Dhe Bavarian Prime Minister and CSU boss Markus Söder sensed a conspiracy between the north and the south even before the gas shortage was an issue. Shortly after the lost federal election, he said that it was part of a new “Bavarian narrative” to work out the difference between the “traffic light north” and the “free south”, which is defending itself against the new federal government. Are the current fears that the south could suffer particularly from gas shortages just a scam?
Bayern far from themselves. As particularly striking evidence of their suspicions, they recently cited an appearance by Klaus Müller, the President of the Federal Network Agency. He had said that there would be “a new north-south divide” in the future, because gas would “come from Norway via Holland and Belgium” in the future. Last but not least, this would affect those who “have acted very spread-legged and self-confident in recent years because they lived in a very favorable geographical location”.
The term “legs apart” is a code word for Söder, who immediately felt addressed: “If the Bavarian bloodstream is blocked, there will be a German heart attack.” The CSU also did not fail to point out that Müller was once the Green Minister of the Environment – and where? In Schleswig-Holstein, in the far north.
Müller refers to the context of his statement
Müller, who incidentally comes from central Germany and has worked there for most of his life, does not deny that he made statements about the north-south divide with particular reference to the Free State of Bavaria. But he attaches importance to the context: It was a non-public event, the Fourth Berlin Congress for Defensive Democracy. On the podium, his “old friend” Wolfgang Bosbach, a cheerful Rhenish native and not a green man, as is well known, asked him whether the “spread-legged” appearance of Bavarians was still up-to-date under the new sign. He took up this witty formulation and answered it just as wittily.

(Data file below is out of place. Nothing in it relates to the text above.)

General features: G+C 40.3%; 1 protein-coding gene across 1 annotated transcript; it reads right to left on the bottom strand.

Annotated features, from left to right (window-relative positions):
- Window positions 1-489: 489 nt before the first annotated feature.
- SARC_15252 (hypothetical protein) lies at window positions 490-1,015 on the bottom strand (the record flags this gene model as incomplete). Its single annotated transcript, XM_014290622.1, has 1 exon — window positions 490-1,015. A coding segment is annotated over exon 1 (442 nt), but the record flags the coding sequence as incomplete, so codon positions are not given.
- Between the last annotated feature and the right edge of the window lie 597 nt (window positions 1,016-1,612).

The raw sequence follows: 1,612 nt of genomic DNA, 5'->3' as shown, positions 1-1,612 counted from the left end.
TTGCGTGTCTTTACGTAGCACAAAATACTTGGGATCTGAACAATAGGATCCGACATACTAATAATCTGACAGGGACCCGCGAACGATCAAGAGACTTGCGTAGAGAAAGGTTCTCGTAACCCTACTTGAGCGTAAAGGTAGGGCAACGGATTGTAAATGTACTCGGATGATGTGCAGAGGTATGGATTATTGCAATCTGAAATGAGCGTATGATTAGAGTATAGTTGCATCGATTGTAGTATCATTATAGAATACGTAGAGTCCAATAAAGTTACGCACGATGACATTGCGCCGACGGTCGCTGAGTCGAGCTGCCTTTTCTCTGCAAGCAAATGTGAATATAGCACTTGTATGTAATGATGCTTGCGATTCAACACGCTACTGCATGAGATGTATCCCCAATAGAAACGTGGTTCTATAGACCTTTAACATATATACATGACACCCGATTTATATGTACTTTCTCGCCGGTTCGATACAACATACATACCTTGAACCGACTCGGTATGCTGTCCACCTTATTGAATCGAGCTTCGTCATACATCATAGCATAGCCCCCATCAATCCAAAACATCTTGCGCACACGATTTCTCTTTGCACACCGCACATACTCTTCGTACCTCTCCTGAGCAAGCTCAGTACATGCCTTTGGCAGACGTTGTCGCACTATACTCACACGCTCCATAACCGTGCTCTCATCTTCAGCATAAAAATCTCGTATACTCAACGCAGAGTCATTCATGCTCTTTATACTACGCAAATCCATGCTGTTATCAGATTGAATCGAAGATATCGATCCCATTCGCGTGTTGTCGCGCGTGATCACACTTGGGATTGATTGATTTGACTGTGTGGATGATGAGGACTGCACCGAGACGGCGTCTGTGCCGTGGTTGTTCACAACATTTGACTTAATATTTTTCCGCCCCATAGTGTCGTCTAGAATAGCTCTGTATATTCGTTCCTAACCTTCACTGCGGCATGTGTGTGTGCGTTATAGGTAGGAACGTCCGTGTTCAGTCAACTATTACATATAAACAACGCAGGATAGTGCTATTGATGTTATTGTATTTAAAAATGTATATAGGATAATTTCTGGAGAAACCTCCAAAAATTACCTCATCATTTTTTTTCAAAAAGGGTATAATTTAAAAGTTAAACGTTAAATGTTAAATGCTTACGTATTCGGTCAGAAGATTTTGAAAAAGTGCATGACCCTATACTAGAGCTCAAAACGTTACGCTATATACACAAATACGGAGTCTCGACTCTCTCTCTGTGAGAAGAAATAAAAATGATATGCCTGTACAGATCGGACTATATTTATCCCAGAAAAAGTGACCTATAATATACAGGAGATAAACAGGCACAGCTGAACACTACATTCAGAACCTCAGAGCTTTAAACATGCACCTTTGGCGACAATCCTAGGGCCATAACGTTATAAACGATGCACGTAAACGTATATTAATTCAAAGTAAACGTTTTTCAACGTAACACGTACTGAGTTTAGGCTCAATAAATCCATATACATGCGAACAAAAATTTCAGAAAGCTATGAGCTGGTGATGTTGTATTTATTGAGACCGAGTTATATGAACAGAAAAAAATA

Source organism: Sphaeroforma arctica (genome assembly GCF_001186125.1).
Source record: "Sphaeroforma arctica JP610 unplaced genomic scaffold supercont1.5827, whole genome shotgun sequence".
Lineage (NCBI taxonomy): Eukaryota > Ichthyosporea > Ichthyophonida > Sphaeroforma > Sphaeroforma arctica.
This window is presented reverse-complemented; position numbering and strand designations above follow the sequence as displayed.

In any case, there is no reason to assume that he or his authority wanted to starve Bavaria or even the south, including Baden-Württemberg, Rhineland-Palatinate and Hesse, at their outstretched arm, even if the Hessian Prime Minister Boris Rhein recently jumped in in the FAZ podcast Söder and said southern Germany was being neglected. Müller asserts: “I have taken an oath of office that applies to all of Germany.” At the moment he is only the messenger who is beaten for a message that is indeed a challenge.
So far, the south has benefited from the Baltic Sea Pipeline Link (OPAL) near Lubmin, which has transported large volumes of gas delivered via the Nord Stream 1 pipeline to Bavaria via the Czech Republic. If less and less gas comes through the pipeline and is replaced by Norwegian gas, for example, which is delivered via liquid gas terminals in the North and Baltic Seas, then that would be a problem for the south, since the gas route could then lead via the consumption centers in western Germany. In any case, according to Müller, the energy supply is “a question of geography and physics, not of politics”.
His authorities have recently done everything in their power to prevent bottlenecks in the south. Müller names five points that he recently presented to the Bavarian cabinet. First, the Wolfersberg storage facility, which is important for Bavaria, has been filled for weeks. Secondly, the state rescue of Uniper has meant that the energy supplier now sees itself in a position to fill up storage facilities in Bavaria and Baden-Württemberg instead of emptying them.